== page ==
Adding a newborn to the family when you have a toddler can be both marvelous and overwhelming. I remember sitting in awe of how sweet my almost two-year-old could be with his new brother, excited for the relationship they would share. At the same time, however, I was shocked at how big my toddler now seemed and even a bit sad.
I worried about what I had done to him by bringing a sibling into his life; was this fair? Shouldn’t he still be the center of my attention? How would he cope with all the new challenges of having a sibling when he was still so little? And a host of other worries, but the exhaustion that comes with parenting two and then three very young children has allowed me to forget many of them.
I can safely say years later, those worries were needless. I love the bond my closely spaced kids share, and the intensity of parenting in those early years doesn’t last forever.
6 Tips to Help Toddlers Cope With a New Sibling
1. Stock up on toddler snacks.
Stock your kitchen (or let someone else) with easy-to-grab snacks for the toddler. Having some pre-filled sippy cups and single servings of foods such as granola bars, cheese sticks, crackers, and the like will give you both some grace when you can’t get to make a meal in a timely fashion, and you know that your toddler NEEDS to eat.
2. Sometimes, let your toddler come first.
Frequently, and for obvious reasons, your toddler hears that they must wait while you attend to the baby. When you get an occasional chance, let your toddler hear you tell the baby that he or she has to wait. For your toddler, it can be soothing to realize that you are tending to them first, and the baby needs to wait a moment.
3. Get a baby doll for your toddler to ‘parent'.
Get a baby doll small enough for your toddler so they can do baby-care pretend play with their doll. There will be baby care things your toddler wants to “help” with that are beyond their ability. Or there will be things that you need to do yourself for sanity's sake, and that's okay. A doll can be the perfect redirection when your toddler wants to play or help with the baby in a way that makes you uncomfortable. They may also be able to pretend-play some of their feeling with the baby doll that they can't enact with their real-life sibling.
4. Go ahead and watch a movie.
If the only activity you can muster with your toddler is sitting on the couch together, don’t beat yourself up. Lean into the moment and watch a movie you can both enjoy. You can still make it a chance to connect by talking to your toddler about the movie and snuggling together.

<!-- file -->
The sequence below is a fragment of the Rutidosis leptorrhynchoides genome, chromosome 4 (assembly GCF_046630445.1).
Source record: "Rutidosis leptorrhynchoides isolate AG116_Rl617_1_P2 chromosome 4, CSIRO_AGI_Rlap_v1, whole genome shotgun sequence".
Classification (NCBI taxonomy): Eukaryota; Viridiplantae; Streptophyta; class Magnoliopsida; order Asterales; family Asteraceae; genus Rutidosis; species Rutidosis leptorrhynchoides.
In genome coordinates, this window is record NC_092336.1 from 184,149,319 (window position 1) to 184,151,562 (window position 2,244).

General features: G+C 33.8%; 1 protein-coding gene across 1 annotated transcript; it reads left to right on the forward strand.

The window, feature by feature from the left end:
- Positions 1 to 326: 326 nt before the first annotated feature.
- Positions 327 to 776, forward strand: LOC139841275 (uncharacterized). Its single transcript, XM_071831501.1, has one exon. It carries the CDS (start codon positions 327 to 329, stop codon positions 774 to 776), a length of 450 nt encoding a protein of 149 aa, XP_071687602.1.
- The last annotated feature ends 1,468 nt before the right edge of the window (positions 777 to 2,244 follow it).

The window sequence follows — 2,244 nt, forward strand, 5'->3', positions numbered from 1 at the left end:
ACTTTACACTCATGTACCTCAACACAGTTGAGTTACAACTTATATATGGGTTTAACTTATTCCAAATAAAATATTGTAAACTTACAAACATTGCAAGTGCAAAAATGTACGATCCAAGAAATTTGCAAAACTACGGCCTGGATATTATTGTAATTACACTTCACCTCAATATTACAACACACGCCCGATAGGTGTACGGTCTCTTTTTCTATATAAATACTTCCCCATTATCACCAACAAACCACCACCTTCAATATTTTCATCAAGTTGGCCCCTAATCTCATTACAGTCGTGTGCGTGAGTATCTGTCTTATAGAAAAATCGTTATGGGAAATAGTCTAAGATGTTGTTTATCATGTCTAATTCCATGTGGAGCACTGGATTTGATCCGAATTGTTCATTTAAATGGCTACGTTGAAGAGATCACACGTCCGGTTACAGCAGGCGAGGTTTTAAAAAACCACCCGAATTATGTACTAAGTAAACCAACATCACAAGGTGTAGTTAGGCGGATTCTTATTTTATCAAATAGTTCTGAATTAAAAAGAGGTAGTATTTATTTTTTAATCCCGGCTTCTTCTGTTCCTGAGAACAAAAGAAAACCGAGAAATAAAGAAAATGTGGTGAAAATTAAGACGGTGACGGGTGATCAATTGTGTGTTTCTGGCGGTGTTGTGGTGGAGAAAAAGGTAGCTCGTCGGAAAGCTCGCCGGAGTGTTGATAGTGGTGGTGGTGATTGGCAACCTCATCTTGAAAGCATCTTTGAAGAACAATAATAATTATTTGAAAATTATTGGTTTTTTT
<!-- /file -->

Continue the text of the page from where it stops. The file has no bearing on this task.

5. Teach your toddler movement songs to burn off energy.
Help your child burn off some of that toddler energy by teaching them some movement songs. For example: The Hokey Pokey, Head Shoulders Knees and Toes, Itsy Bitsy Spider, and Where is Thumbkin. Eventually, you can rest on the couch with the baby and sing for them while they do the movements.
6. Remember, adding a new little one to your family is a big adjustment.
It’s more than okay to meet your own needs when you finally set the baby down, whether you need a shower, a snack, or 20 minutes to read a chapter of your book, whatever fills your cup. Sometimes, you have to put your oxygen mask on first. You will be better able to help your toddler weather the slings and arrows of this new phase in life if you are not running on empty.
Helpful Books to Prepare a Child for a New Baby:
Albert's ABCs: A Sibling Story by Henry Cole – this adorably illustrated book is great for younger toddlers as it's very simple. It shows the mix of emotions that can come up for older siblings. Big Brother Alligator gets pretty irritated, then worried when his brother starts crying and looks lovingly at him when he falls asleep for a nap. It will make a great book to have conversations with your toddler to let them know it's totally okay to feel a mix of emotions about the new baby.
- Little Miss, Big Sis by Amy Krouse Rosenthal – is a sweet story of a little girl becoming a big sister. The text is short, simple, and rhyming, so it works well for young listeners.
- The New Baby – Mercer Mayer's familiar Little Critter has a new baby sister, and he gets to learn how he can help his mom and dad and what the baby will be like. This book helps give kids realistic expectations of what it's like to have a new baby in the family.
- Baby on the Way by William and Martha Sears is a great book for helping toddlers and preschoolers learn what to expect while their mom is pregnant. It explains everything about pregnancy, birth, and the new baby in age-appropriate ways. You can easily tailor the amount of information you give using this book.